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Independent Living

What is The Independent Living Philosophy?

Independent Living is a philosophy, a way of viewing oneself and a way of society viewing people with disabilities. It is a matter of perception. When individuals with disabilities have control over the decision making process and the services that enable them to participate in all aspects of society – this is the new perspective.


Independent Living Centres provide a focal point in communities that facilitate this new perspective on disability. The disability is not the problem, rather the disabling conditions in society are. When barriers are removed, individuals with disabilities have greater choice and control over the supports that they need and the resources to fully participate in reducing barriers to mainstream society.


Independent Living as as defined by people with disabilities does not mean doing things for yourself, or living on your own. It means having choice and control. It means having access to housing, transport, health services, employment,entertainment, education and training.

What are the Principles of Independent Living?

Consumer Control: Respects the rights of people to make choices and direct the delivery of programs while governing the services. 
Disabilty: Represents, includes and responds to the needs of individuals with any type of disability.
Community Based: Responds to the needs of the community and fosters partnerships with other agencies.
Promotion of Integration: Supports people with disabilities to participate in community life.


Independent Living Resource Centres mandates are to empower people with disabilities by providing information, leading to options, individual control over decision making, skills development and peer support. Centres are governed and staffed by people with disabilities. While each centre offers programs and services that reflect their local communities, all centres have four common program themes.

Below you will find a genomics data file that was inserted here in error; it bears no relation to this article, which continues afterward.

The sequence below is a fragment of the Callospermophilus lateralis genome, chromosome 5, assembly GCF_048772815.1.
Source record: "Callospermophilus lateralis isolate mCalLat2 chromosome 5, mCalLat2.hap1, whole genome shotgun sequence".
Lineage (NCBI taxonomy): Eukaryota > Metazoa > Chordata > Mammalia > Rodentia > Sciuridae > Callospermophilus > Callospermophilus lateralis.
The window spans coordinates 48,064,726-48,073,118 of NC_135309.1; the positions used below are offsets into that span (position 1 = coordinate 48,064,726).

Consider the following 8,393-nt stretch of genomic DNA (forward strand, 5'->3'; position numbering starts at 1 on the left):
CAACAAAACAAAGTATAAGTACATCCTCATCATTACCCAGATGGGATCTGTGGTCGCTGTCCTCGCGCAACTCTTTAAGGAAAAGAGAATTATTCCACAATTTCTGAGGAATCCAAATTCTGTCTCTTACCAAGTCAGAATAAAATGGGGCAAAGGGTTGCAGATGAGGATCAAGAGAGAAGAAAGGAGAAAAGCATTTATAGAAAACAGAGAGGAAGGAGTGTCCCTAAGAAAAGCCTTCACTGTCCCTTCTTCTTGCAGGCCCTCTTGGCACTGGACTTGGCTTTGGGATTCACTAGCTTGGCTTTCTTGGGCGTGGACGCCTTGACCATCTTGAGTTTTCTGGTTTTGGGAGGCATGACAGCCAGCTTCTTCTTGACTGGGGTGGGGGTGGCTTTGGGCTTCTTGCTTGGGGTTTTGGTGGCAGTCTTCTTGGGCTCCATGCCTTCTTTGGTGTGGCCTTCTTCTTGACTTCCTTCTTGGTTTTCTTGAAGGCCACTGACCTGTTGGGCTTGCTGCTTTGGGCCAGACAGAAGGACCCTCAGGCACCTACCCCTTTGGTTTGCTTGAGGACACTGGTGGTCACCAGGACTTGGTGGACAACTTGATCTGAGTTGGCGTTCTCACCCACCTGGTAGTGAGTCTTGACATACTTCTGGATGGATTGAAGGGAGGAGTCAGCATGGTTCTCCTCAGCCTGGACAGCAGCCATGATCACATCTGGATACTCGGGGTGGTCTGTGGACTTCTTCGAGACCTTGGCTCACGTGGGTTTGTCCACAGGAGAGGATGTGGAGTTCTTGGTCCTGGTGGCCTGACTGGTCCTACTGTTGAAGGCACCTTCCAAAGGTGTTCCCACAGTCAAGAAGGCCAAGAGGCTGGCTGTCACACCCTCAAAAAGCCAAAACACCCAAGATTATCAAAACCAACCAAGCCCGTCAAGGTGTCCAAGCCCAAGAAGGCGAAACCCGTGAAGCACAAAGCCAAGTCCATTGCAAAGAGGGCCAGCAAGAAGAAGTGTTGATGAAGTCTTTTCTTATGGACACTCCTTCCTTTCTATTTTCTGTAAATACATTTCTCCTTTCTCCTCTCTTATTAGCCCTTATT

Peer Support: sharing knowledge from life experiences, developing leadership skills, reducing individual isolation and learning about rights and responsibilities with other individuals with disabilities.

Individualized self-advocacy and Independent Living Skills Development: offering opportunities for self-help, learning skills, personal growth and individual empowerment. Also includes identifying barriers that prevent participation and working to replace obstacles by replacing them with opportunities.

Information and Networking: providing clear and up to date information on resources and options enabling individuals to make informed decisions about their own lives and the supports that they require to fully participate in their community. Not only people with disabilities benefit from this, families, community organizations, government offices, educational institutions, businesses and the community at large seek information on disability issues.

Research and Community Development: identifying gaps in services, creating new options or helping existing services become inclusive, demonstrating the IL model of service delivery and supporting communities to become accessible.


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